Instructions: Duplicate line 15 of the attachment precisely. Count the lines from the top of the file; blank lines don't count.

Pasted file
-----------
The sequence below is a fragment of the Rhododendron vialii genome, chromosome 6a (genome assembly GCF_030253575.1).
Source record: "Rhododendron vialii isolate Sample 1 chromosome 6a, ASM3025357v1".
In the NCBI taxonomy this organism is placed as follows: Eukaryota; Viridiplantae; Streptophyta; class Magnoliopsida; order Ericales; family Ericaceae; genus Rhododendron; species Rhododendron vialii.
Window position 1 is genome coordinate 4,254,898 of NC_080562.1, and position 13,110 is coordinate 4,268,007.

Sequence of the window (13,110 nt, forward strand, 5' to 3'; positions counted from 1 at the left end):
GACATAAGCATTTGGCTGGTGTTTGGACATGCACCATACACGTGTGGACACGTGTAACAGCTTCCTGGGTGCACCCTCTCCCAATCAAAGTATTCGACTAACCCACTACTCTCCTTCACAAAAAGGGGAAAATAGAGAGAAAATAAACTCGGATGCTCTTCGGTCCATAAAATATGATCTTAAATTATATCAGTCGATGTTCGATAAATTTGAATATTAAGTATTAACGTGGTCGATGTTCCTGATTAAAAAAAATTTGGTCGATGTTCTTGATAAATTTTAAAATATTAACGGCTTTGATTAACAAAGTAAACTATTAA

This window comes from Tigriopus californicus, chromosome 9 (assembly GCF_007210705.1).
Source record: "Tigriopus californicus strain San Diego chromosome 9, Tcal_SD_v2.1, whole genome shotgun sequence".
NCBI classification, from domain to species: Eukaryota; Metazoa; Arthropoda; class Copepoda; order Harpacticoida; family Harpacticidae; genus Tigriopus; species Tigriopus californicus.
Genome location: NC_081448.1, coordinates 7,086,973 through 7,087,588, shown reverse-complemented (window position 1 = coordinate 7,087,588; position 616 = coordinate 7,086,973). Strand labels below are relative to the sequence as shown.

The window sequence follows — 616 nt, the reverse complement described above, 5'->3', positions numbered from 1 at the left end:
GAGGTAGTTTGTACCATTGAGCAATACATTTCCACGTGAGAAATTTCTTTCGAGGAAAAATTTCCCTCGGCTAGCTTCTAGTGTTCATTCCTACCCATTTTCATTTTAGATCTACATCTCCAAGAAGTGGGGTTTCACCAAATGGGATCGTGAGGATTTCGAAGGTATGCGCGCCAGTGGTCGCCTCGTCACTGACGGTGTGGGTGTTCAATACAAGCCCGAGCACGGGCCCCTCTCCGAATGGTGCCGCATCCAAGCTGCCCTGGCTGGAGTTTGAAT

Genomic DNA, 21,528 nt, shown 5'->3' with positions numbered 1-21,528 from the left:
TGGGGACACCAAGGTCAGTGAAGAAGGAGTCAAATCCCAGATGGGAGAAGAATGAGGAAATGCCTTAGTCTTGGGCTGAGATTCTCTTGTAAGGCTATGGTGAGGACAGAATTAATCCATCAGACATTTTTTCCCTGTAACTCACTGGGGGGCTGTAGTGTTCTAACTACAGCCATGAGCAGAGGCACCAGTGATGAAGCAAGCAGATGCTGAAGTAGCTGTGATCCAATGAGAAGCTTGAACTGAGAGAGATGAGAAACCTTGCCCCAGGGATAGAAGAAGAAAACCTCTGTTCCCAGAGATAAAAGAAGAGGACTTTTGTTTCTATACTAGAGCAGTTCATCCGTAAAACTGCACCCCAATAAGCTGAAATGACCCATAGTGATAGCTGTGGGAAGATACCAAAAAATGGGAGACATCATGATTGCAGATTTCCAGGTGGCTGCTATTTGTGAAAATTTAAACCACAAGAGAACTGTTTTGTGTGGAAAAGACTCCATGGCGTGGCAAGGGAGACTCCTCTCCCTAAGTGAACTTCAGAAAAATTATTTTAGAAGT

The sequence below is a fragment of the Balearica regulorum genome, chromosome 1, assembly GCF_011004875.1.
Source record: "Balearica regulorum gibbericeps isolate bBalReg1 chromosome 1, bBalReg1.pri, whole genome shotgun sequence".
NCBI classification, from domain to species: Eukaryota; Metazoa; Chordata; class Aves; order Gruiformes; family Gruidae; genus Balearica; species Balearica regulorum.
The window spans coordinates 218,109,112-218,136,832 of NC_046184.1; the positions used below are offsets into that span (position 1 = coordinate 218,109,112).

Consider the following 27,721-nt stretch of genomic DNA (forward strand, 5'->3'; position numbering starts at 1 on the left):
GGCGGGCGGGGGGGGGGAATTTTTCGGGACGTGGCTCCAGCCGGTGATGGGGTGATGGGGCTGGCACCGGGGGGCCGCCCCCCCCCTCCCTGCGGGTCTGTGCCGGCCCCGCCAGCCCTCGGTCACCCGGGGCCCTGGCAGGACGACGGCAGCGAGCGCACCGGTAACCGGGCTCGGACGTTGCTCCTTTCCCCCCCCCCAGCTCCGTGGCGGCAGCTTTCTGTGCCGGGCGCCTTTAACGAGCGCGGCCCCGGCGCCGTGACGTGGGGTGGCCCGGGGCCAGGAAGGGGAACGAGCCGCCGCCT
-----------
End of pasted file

The sequence below is a fragment of the Balearica regulorum genome, chromosome 1, assembly GCF_011004875.1.